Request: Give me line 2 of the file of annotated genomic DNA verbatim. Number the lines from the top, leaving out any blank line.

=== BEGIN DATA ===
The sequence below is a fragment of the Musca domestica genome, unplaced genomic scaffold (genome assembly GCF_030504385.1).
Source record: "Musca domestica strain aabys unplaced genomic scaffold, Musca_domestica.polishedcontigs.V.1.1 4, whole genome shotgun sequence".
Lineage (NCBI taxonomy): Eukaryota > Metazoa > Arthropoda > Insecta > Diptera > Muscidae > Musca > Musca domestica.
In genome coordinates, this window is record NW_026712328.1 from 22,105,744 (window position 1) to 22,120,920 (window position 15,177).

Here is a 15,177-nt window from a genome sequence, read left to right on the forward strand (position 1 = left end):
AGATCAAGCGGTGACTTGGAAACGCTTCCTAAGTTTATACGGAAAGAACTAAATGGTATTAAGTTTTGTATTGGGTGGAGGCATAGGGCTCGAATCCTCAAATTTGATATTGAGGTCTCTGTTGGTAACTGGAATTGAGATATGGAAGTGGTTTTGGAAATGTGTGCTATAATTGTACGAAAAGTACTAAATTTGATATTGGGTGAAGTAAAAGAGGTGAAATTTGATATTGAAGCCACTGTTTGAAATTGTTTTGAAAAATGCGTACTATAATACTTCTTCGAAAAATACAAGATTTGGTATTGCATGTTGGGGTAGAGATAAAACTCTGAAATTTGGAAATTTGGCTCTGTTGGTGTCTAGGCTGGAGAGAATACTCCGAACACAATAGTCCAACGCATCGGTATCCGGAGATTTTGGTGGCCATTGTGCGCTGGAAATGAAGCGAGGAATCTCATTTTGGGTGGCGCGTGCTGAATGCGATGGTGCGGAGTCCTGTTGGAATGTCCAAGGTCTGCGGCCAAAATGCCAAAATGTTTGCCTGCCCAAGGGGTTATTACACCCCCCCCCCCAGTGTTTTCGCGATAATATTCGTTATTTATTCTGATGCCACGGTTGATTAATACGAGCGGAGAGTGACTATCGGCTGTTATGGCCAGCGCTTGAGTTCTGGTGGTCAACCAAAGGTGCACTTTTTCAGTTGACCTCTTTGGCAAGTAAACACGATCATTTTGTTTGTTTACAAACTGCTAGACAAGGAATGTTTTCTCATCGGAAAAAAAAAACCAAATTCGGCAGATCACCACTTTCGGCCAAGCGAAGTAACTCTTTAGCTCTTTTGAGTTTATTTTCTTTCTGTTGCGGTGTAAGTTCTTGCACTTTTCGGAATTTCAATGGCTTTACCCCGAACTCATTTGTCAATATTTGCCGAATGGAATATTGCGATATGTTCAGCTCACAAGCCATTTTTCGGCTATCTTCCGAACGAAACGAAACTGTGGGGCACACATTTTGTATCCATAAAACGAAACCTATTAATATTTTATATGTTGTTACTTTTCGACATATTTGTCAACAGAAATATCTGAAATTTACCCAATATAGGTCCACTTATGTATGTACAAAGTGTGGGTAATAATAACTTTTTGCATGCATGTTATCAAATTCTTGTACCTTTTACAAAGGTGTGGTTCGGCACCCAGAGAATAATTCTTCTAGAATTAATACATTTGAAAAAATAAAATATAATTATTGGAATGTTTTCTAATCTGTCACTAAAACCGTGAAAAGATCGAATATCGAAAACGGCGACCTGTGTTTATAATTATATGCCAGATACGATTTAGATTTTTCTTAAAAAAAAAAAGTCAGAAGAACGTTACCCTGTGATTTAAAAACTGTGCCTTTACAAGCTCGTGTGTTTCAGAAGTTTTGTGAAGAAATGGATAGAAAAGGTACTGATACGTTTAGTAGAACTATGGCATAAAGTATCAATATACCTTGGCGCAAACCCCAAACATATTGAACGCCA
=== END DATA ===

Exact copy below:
Source record: "Musca domestica strain aabys unplaced genomic scaffold, Musca_domestica.polishedcontigs.V.1.1 4, whole genome shotgun sequence".